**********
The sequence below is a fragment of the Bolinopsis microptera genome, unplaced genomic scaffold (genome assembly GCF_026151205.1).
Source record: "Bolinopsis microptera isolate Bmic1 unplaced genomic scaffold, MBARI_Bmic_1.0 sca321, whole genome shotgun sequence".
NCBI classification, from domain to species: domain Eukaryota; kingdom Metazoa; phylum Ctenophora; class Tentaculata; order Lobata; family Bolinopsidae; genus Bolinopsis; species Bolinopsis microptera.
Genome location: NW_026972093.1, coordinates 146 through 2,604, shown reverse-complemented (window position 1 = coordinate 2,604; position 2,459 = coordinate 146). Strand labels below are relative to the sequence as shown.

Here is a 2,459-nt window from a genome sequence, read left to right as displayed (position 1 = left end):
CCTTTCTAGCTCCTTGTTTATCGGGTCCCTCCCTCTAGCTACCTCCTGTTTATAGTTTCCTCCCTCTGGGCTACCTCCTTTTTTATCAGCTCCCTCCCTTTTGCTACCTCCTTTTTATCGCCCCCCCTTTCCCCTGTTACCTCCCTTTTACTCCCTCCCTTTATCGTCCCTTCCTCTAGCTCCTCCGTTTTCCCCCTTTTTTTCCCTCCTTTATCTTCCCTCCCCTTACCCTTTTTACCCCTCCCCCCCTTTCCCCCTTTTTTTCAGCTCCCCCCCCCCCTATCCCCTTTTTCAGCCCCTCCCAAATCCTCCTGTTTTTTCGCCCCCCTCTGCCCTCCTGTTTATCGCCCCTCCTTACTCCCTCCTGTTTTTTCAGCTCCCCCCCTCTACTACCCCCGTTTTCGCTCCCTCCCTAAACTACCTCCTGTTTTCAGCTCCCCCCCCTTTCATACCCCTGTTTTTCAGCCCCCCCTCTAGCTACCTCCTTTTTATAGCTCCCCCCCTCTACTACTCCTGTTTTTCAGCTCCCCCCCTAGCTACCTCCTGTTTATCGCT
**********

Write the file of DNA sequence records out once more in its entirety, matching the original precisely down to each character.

The sequence below is a fragment of the Bolinopsis microptera genome, unplaced genomic scaffold (genome assembly GCF_026151205.1).
Source record: "Bolinopsis microptera isolate Bmic1 unplaced genomic scaffold, MBARI_Bmic_1.0 sca321, whole genome shotgun sequence".
NCBI classification, from domain to species: domain Eukaryota; kingdom Metazoa; phylum Ctenophora; class Tentaculata; order Lobata; family Bolinopsidae; genus Bolinopsis; species Bolinopsis microptera.
Genome location: NW_026972093.1, coordinates 146 through 2,604, shown reverse-complemented (window position 1 = coordinate 2,604; position 2,459 = coordinate 146). Strand labels below are relative to the sequence as shown.

Here is a 2,459-nt window from a genome sequence, read left to right as displayed (position 1 = left end):
CCTTTCTAGCTCCTTGTTTATCGGGTCCCTCCCTCTAGCTACCTCCTGTTTATAGTTTCCTCCCTCTGGGCTACCTCCTTTTTTATCAGCTCCCTCCCTTTTGCTACCTCCTTTTTATCGCCCCCCCTTTCCCCTGTTACCTCCCTTTTACTCCCTCCCTTTATCGTCCCTTCCTCTAGCTCCTCCGTTTTCCCCCTTTTTTTCCCTCCTTTATCTTCCCTCCCCTTACCCTTTTTACCCCTCCCCCCCTTTCCCCCTTTTTTTCAGCTCCCCCCCCCCCTATCCCCTTTTTCAGCCCCTCCCAAATCCTCCTGTTTTTTCGCCCCCCTCTGCCCTCCTGTTTATCGCCCCTCCTTACTCCCTCCTGTTTTTTCAGCTCCCCCCCTCTACTACCCCCGTTTTCGCTCCCTCCCTAAACTACCTCCTGTTTTCAGCTCCCCCCCCTTTCATACCCCTGTTTTTCAGCCCCCCCTCTAGCTACCTCCTTTTTATAGCTCCCCCCCTCTACTACTCCTGTTTTTCAGCTCCCCCCCTAGCTACCTCCTGTTTATCGCT